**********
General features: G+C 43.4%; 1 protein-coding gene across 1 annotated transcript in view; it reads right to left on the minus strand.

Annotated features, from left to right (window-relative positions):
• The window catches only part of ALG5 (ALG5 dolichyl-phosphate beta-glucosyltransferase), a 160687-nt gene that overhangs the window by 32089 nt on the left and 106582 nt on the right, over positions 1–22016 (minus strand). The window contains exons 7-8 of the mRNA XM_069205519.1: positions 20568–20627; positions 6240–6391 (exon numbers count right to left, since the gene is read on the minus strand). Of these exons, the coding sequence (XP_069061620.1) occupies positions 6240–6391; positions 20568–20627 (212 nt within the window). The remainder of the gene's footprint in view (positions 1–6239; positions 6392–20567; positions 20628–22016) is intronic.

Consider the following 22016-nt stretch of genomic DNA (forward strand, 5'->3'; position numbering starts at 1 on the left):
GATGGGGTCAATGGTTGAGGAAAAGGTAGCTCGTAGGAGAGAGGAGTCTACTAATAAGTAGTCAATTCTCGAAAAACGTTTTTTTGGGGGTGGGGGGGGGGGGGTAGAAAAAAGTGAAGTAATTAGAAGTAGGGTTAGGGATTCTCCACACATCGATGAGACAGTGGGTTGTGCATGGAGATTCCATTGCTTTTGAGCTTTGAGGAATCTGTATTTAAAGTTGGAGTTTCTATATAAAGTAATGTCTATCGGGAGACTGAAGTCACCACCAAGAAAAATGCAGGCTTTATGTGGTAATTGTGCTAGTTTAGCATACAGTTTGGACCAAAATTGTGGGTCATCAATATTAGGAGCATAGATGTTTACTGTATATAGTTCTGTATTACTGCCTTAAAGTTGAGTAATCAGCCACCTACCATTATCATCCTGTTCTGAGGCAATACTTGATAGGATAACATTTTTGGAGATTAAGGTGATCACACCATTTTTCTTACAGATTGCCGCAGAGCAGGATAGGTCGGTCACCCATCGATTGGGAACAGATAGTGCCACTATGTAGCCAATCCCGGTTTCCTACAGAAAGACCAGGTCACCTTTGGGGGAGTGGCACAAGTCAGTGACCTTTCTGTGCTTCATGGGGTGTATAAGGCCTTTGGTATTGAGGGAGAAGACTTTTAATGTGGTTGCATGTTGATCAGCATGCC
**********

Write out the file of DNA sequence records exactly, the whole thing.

General features: G+C 43.4%; 1 protein-coding gene across 1 annotated transcript in view; it reads right to left on the minus strand.

Annotated features, from left to right (window-relative positions):
• The window catches only part of ALG5 (ALG5 dolichyl-phosphate beta-glucosyltransferase), a 160687-nt gene that overhangs the window by 32089 nt on the left and 106582 nt on the right, over positions 1–22016 (minus strand). The window contains exons 7-8 of the mRNA XM_069205519.1: positions 20568–20627; positions 6240–6391 (exon numbers count right to left, since the gene is read on the minus strand). Of these exons, the coding sequence (XP_069061620.1) occupies positions 6240–6391; positions 20568–20627 (212 nt within the window). The remainder of the gene's footprint in view (positions 1–6239; positions 6392–20567; positions 20628–22016) is intronic.

Consider the following 22016-nt stretch of genomic DNA (forward strand, 5'->3'; position numbering starts at 1 on the left):
GATGGGGTCAATGGTTGAGGAAAAGGTAGCTCGTAGGAGAGAGGAGTCTACTAATAAGTAGTCAATTCTCGAAAAACGTTTTTTTGGGGGTGGGGGGGGGGGGGTAGAAAAAAGTGAAGTAATTAGAAGTAGGGTTAGGGATTCTCCACACATCGATGAGACAGTGGGTTGTGCATGGAGATTCCATTGCTTTTGAGCTTTGAGGAATCTGTATTTAAAGTTGGAGTTTCTATATAAAGTAATGTCTATCGGGAGACTGAAGTCACCACCAAGAAAAATGCAGGCTTTATGTGGTAATTGTGCTAGTTTAGCATACAGTTTGGACCAAAATTGTGGGTCATCAATATTAGGAGCATAGATGTTTACTGTATATAGTTCTGTATTACTGCCTTAAAGTTGAGTAATCAGCCACCTACCATTATCATCCTGTTCTGAGGCAATACTTGATAGGATAACATTTTTGGAGATTAAGGTGATCACACCATTTTTCTTACAGATTGCCGCAGAGCAGGATAGGTCGGTCACCCATCGATTGGGAACAGATAGTGCCACTATGTAGCCAATCCCGGTTTCCTACAGAAAGACCAGGTCACCTTTGGGGGAGTGGCACAAGTCAGTGACCTTTCTGTGCTTCATGGGGTGTATAAGGCCTTTGGTATTGAGGGAGAAGACTTTTAATGTGGTTGCATGTTGATCAGCATGCC